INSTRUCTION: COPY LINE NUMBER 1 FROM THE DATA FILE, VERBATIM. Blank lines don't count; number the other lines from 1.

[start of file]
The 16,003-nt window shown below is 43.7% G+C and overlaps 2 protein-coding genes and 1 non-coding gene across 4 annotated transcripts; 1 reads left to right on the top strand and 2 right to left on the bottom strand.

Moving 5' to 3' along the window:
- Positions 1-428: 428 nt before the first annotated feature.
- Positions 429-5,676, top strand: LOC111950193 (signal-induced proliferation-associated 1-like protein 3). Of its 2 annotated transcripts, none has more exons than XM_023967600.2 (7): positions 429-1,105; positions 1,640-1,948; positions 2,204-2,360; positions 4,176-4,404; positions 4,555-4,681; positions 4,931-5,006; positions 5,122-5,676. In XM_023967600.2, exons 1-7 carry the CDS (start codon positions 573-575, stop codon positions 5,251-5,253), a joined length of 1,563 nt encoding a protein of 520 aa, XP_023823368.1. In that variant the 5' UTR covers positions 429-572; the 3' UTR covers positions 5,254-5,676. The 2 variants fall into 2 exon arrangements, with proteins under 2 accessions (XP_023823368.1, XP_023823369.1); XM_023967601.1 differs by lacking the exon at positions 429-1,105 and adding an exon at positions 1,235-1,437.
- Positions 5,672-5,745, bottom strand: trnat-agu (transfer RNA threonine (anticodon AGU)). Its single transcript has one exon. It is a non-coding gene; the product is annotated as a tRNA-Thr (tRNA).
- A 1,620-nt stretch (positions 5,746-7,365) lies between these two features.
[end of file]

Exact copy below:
The 16,003-nt window shown below is 43.7% G+C and overlaps 2 protein-coding genes and 1 non-coding gene across 4 annotated transcripts; 1 reads left to right on the top strand and 2 right to left on the bottom strand.